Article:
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Black Summer’s End

September 29th, 2008 · 2 Comments

I finally picked up the collected trade paperback of Warren Ellis’ Black Summer, only to discover that my American Prospect cover story from last year, which discussed Black Summer as part of the trend of post-9/11 politicized comics, is quoted on the back cover. As a longtime and, let’s just say highly committed fan of Ellis’ ouvre, I regard this as pretty awesome.

Since this is also the first time I’ve actually gotten around to reading the final couple issues of the series—which was still ongoing at the time my Prospect piece appeared—this also seems like a good opportunity to note that Ellis deftly avoided, as I had hoped he might, the problem of embedded ideology that so often plagues the authors of poltiically-inflected superhero stories.  I won’t spoil the denoument for those who might yet read it, but I’ll say that Ellis actually ends up targeting precisely the sort of reductionism, the valorization of violence and “great men” imbued with “moral clarity,” and the vaguely fascist undertones that are part and parcel of the genre. So let me retroactively say that my broad-brush claim that most of the politicized stories I discuss “fail” should not be applied to Black Summer.

More generally, and this is something I should have stressed in that article, the problem of embedded ideology I discussed there is in large part a function of what Doug Wolk aptly described as the obligation to “not break the toys.”  You can only do so much detourning when you’re working, in continuity, with a stable of established characters who have to mostly survive in familiar form and be viable for the next writer to take over a book.  I think this is why when we reflect on the really legendary superhero stories, they tend to either use original characters who are alegorically recognizable as more familiar icons, but who can be dispensed with after a limited run (Watchmen, Squadron Supreme, Miracleman) or use the established characters out of normal continuity (The Dark Knight Returns, Kingdom Come). That opens up all sorts of possibilities that are foreclosed when, at the end of the day, you’ve got to finish your story arc with the status quo ante either preserved or easily retrievable.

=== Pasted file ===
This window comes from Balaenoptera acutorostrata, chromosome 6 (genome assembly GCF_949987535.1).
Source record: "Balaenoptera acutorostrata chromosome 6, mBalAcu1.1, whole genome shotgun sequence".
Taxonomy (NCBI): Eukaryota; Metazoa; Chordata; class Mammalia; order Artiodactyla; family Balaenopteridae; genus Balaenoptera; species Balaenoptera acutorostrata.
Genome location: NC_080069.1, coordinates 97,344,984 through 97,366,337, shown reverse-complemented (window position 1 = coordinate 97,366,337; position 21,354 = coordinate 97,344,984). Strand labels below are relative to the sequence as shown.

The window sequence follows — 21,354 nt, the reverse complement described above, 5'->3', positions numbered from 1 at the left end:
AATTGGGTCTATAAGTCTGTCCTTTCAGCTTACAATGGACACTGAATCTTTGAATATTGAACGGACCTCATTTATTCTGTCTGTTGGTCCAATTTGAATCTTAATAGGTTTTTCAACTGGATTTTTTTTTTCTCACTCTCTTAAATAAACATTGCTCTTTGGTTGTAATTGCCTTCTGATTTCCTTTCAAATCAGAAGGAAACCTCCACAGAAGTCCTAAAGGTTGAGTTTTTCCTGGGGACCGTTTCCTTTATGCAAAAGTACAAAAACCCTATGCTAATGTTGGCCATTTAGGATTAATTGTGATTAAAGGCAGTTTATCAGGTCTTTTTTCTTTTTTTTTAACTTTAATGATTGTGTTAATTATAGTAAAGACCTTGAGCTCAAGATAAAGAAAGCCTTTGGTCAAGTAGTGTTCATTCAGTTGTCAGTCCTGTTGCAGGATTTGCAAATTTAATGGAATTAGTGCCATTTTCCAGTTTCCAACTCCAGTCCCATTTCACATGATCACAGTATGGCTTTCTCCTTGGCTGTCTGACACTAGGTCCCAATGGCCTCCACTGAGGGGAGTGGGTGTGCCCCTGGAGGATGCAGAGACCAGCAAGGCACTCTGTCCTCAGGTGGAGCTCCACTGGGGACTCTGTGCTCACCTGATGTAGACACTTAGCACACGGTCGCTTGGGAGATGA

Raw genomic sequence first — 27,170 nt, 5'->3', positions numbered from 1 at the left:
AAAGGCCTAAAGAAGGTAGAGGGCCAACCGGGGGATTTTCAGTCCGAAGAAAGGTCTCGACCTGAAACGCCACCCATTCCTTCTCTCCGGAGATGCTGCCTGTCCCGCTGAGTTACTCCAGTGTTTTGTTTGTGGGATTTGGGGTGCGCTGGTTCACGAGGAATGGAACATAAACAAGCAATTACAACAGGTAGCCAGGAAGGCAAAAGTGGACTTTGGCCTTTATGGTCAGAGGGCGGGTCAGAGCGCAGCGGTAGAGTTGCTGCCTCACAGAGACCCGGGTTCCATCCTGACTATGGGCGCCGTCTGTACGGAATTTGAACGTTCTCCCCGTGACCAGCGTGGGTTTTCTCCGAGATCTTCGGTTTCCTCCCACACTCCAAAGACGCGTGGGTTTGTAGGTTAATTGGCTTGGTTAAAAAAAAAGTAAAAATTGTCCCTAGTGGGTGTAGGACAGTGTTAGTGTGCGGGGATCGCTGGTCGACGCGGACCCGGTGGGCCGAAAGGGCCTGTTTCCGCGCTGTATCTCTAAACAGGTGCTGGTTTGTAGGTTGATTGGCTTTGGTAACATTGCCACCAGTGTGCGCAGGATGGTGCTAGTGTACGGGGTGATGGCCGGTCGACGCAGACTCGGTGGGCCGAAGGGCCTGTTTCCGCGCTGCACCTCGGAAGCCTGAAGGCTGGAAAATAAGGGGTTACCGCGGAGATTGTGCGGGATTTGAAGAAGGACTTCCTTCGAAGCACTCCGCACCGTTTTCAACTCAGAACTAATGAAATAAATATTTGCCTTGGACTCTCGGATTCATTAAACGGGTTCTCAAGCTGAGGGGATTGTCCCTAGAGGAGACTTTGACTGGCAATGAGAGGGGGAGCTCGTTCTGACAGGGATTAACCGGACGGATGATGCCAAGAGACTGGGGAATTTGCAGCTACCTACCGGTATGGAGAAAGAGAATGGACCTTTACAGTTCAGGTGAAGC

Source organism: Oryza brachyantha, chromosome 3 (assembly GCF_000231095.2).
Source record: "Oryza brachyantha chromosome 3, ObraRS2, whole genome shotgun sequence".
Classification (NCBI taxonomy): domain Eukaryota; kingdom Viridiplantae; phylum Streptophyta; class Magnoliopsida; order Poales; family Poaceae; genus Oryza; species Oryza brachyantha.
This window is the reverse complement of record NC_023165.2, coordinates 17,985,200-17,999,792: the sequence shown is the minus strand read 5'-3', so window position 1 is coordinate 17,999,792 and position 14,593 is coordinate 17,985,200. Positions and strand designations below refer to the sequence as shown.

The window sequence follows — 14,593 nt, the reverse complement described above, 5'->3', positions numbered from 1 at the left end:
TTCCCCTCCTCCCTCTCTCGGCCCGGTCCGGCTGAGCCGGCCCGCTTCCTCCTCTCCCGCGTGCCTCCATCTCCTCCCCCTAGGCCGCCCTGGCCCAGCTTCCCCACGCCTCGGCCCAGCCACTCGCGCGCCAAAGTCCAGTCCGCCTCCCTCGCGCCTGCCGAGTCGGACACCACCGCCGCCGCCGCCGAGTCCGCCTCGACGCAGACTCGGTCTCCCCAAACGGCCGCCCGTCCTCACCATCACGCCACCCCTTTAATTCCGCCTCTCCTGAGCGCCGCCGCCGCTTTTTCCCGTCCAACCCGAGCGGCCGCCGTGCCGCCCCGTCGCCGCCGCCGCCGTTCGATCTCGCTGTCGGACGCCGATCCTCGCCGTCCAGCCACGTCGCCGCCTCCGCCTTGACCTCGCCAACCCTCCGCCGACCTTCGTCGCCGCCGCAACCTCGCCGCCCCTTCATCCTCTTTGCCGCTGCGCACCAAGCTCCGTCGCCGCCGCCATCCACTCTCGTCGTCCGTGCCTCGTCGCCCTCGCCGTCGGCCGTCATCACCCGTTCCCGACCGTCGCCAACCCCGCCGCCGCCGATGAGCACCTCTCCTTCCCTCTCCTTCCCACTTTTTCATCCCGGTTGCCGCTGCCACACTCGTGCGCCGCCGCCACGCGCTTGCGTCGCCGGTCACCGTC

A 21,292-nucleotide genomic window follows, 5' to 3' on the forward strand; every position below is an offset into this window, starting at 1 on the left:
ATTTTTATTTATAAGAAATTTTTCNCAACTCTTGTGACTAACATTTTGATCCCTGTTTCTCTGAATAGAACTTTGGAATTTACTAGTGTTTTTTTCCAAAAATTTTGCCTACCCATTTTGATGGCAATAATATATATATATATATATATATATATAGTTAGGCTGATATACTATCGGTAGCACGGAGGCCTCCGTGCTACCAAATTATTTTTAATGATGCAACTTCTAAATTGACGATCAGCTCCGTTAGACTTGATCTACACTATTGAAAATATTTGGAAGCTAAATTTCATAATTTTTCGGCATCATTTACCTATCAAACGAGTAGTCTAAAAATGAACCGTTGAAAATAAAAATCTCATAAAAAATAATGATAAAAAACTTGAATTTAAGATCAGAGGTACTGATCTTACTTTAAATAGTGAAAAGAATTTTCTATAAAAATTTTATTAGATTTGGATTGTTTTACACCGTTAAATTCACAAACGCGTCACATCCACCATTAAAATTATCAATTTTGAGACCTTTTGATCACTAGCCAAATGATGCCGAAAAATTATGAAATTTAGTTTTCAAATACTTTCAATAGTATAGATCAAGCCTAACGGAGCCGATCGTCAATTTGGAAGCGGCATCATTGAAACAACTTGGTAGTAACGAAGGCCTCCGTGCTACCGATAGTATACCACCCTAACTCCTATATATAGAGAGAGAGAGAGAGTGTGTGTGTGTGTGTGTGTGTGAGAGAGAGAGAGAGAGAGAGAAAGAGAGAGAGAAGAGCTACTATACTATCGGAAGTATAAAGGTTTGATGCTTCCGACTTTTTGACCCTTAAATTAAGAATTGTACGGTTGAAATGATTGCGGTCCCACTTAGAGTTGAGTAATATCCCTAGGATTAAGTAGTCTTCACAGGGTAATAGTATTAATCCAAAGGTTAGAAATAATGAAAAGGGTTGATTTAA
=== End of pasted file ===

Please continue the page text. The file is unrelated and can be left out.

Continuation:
Tags: Art & Culture


       

 

2 responses so far ↓

  • 1 That Fuzzy Bastard // Sep 29, 2008 at 4:00 pm

    My favorite solution to the “breaking the toys” problem was Marvel’s “What If?” line. For those not sufficiently steeped in geekery: What If? was a series in which each issue told the story of the Marvel Universe with some crucial variable changed—What if Spiderman joined the Fantastic Four?, What if Phoenix had lived?, and so on.

    But the really odd part was: Almost every story ended in apocalypse, or at the very least, death. This was mostly just writers enjoying the chance to break the toys, knowing there’d be no consequences. But it created this weirdly conservative implication: if anything—anything!—had been different from how it was, the result would have been DISASTER!

  • 2 Julian Sanchez // Sep 29, 2008 at 7:27 pm

    “What If?” was a lot of fun… but that’s just the thing, it was mostly an outlet for writers’ smash-it-all impulses, not any sort of sustained or serious storytelling.

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